Do deer eat soybeans


Do deer eat soybeans? You may be wondering the best way to create the right food plots for deer. This article will talk about how and when deer eat soybeans and why they don’t eat them sometimes.

Soybeans are highly nutritious annual legumes with excellent levels of protein. A given soybean field can provide over 25 to 35 percent crude protein, which is more than abundant for deer. If you are creating a wildlife food plot, you might wonder whether it is a great idea to grow soybeans alongside. So, you may ask—do deer eat soybeans?The shortest answer is, Yes, deer eat soybeans. However, they don’t eat soybeans all the time, which depends on the season and deer food preference.

When do deer forage for soybeans?

White-tailed deer prefer soybeans during the summer. It is one of their favorites at such times, offering just the right level of protein they need for optimal antler and body development. At this time, your soybean yields should be green and soft, making them easy to eat by deer. Therefore, deer may gobble the green pods and leaves. Nevertheless, you may observe that as the soybeans change from green to yellow, deer in the area may not eat them.

Why deer do not always eat yellowing soybeans?

The yellowing phase usually happens around early September to October, when their more preferred food sources abound. The competition will get steeper as they can now access acorns, plums, persimmons, honey locusts, berries, apples, corn, and lots more. However, not every Fall is the same. There are times; the atmosphere might be really dry, throwing off the timelines, so deer cannot easily access acorns, apples, or other desirable food choices. At such times, you may find time to feast on yellowing soybeans. The chances of them eating the soybeans in the Fall equally increases if the soybeans were irrigated. In such cases, though, the entire area faces drought, the beans may remain in their green state for a little while longer, making them more desirable (especially considering the unavailability of more palatable sources).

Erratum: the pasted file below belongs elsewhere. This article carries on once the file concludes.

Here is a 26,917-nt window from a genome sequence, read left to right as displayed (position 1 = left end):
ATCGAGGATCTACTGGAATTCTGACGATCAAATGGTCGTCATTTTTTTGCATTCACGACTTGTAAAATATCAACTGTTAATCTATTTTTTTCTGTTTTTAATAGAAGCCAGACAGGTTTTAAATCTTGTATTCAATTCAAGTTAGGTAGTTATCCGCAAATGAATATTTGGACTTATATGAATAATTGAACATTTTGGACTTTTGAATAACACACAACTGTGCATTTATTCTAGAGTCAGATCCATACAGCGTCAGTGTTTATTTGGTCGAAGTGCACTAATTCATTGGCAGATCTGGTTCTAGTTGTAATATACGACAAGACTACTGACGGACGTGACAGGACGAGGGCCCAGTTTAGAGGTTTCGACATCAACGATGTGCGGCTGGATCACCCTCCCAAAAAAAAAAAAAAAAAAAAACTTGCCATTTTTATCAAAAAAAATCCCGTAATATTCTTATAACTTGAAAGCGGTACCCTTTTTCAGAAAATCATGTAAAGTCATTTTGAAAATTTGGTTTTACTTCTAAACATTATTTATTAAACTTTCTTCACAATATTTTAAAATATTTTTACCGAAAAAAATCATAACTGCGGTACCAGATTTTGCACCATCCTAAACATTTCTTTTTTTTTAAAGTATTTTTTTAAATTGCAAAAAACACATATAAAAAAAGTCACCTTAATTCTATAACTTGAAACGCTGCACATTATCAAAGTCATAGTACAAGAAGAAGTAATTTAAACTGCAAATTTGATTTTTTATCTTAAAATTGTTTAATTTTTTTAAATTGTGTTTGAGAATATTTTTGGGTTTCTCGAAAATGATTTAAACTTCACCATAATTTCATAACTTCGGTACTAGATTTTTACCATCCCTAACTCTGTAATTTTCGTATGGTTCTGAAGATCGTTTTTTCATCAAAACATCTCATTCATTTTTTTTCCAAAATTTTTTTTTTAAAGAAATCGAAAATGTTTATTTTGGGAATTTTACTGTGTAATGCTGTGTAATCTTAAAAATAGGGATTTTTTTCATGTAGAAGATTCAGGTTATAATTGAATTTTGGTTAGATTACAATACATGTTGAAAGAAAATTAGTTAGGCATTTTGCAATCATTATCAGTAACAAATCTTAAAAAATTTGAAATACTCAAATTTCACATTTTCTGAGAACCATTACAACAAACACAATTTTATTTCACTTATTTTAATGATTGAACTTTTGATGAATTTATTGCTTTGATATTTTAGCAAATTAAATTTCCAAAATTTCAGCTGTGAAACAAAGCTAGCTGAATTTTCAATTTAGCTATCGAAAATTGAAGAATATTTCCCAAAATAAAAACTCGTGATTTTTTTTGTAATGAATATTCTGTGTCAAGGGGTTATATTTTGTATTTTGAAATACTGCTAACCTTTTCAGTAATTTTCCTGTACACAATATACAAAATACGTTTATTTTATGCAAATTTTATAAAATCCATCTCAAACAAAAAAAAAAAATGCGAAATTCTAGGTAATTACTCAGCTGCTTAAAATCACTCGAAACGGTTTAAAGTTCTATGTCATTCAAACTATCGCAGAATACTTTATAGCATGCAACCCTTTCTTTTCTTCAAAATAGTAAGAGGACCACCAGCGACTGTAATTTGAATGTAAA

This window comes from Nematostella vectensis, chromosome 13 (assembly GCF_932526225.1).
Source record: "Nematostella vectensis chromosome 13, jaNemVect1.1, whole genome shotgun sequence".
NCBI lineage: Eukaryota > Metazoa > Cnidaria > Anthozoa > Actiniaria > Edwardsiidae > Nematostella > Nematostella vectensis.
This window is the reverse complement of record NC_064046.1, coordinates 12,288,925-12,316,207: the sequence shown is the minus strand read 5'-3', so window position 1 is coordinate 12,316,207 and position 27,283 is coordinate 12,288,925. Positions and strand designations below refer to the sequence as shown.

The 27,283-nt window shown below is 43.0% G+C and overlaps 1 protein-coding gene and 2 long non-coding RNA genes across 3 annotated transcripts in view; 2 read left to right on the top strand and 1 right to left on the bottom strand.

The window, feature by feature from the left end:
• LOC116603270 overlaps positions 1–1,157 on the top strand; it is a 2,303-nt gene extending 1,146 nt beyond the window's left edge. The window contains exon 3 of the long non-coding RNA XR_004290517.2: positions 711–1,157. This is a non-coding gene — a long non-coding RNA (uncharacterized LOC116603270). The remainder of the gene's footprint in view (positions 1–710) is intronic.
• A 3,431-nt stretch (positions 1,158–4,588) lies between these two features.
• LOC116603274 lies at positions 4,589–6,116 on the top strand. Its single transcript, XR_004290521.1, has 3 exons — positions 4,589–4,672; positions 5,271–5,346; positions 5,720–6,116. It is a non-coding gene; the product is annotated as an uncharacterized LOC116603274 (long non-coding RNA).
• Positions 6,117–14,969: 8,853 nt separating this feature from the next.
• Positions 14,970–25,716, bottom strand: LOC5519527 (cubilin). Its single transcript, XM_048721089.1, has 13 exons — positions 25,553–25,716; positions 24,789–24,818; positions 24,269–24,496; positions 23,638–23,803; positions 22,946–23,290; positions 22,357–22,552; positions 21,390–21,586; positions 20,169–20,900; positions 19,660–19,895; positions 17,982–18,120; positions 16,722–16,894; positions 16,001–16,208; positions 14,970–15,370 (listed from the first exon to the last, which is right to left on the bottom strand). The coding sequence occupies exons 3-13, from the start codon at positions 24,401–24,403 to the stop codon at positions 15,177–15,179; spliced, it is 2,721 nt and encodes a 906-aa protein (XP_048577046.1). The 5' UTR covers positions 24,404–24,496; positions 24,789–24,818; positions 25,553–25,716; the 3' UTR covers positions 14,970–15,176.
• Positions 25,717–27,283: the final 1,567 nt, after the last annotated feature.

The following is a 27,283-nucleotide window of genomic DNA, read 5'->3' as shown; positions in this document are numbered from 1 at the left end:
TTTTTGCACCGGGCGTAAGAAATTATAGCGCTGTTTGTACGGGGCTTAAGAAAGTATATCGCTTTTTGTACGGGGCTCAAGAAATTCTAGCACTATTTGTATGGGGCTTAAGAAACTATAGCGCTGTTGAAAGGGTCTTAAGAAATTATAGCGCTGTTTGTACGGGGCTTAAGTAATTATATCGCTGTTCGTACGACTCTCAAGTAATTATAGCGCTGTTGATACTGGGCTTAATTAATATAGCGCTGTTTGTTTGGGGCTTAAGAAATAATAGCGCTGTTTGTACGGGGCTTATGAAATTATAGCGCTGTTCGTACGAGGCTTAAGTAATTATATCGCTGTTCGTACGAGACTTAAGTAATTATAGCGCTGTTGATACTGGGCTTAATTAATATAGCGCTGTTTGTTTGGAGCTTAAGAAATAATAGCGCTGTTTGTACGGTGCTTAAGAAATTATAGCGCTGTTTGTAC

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However, they might return in early winter, especially if winter starts cold and heavy. At such times, your beans must have transitioned from yellow to brown. If winter starts slower, your soybeans may not be heavily foraged by deer until mid-winter.

Do also bear in mind that if you have a high deer population, a dry year, or scarce vegetation, the transition will not matter. The deer will eat everything, including the soybeans, regardless of the color, shape, or moisture content.

Should You Grow Soybeans for Deer?

There is no right answer here. It all depends on some factors. You need to consider the herd numbers, soil quality, food plot acres, personal resources, and other complementary food sources. The transition between seasons can equally make or break your soybean plot. Therefore, it is widely recommended that you plant various forages instead of limiting yourself to soybeans. Consider cultivating mixed greens such as oats, peas, rye, brassicas, and clover. You can also add corn to the mix. However, it would be best if you also consider what your surrounding neighbors are offering. If your neighbors of-fer more desirable choices, deer might feed there for a long time, before coming to yours.

Concluding thoughts

Do deer eat soybeans? Yes, they do. Soybeans are great even for food plots as long as you have weighed the odds. Always consider factors such as deer volume in your area, complimentary food sources, weather conditions, size of food plot acres, and lots more before deciding. That way, you can find the right balance in your soybean cultivation and prepare for different circumstances.

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Ethan Smith is a seasoned marine veteran, professional blogger, witty and edgy writer, and an avid hunter. He spent a great deal of his childhood years around the Apache-Sitgreaves National Forest in Arizona. Watching active hunters practise their craft initiated him into the world of hunting and rubrics of outdoor life. He also honed his writing skills by sharing his outdoor experiences with fellow schoolmates through their high school’s magazine. Further along the way, the US Marine Corps got wind of his excellent combination of skills and sought to put them into good use by employing him as a combat correspondent. He now shares his income from this prestigious job with his wife and one kid. Read more >>